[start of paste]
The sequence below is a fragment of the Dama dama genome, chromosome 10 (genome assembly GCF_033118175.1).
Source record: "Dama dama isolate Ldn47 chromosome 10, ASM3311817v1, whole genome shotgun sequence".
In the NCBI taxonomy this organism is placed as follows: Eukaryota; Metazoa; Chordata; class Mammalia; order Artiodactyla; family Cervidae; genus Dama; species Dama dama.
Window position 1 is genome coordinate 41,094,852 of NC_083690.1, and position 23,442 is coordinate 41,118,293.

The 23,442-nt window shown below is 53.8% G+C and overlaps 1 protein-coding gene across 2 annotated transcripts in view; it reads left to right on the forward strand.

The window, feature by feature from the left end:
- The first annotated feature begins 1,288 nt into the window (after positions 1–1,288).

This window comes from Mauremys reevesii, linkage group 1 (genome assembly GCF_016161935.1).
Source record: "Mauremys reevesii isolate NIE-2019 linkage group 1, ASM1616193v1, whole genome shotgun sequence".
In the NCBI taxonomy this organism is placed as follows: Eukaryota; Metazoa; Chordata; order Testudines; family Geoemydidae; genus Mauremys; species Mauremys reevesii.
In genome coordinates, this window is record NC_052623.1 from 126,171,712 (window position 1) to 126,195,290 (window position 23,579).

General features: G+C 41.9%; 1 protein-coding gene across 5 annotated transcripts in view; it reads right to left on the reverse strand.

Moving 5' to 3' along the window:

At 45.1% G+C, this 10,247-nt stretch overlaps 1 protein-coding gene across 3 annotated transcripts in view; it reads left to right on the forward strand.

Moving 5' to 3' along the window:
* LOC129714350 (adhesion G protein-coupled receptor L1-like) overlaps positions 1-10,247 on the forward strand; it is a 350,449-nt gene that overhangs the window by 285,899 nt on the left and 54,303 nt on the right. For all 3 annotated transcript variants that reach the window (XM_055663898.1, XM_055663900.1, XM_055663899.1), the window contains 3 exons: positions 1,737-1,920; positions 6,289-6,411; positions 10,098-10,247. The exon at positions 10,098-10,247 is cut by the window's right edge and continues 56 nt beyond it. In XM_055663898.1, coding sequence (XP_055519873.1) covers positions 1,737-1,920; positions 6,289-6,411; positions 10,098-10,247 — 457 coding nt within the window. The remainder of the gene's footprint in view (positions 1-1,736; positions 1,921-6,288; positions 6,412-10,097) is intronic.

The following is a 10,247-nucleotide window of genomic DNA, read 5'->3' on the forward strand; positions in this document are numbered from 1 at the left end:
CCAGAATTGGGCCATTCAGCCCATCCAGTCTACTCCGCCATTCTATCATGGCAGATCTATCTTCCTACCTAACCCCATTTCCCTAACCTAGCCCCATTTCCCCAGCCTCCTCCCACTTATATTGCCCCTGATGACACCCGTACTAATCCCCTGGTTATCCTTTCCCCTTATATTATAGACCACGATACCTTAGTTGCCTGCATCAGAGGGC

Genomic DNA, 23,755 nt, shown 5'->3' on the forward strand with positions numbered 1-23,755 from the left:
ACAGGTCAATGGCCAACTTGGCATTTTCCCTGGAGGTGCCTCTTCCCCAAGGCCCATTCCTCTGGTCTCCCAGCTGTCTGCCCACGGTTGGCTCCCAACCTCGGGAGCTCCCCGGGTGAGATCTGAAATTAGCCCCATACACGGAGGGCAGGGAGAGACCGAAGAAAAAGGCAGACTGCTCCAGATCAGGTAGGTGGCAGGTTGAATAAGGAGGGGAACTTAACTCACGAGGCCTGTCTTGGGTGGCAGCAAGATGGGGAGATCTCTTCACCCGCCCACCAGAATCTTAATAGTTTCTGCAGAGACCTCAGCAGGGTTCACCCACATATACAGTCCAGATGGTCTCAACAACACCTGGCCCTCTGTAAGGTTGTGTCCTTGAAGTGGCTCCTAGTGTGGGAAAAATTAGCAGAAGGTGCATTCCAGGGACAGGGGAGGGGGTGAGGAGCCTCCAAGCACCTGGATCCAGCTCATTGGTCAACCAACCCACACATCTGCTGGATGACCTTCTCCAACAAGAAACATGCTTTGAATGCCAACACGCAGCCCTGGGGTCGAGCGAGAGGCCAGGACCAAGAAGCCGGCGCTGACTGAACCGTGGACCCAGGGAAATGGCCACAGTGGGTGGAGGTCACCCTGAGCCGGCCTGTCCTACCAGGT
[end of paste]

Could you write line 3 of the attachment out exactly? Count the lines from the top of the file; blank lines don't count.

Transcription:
In the NCBI taxonomy this organism is placed as follows: Eukaryota; Metazoa; Chordata; class Mammalia; order Artiodactyla; family Cervidae; genus Dama; species Dama dama.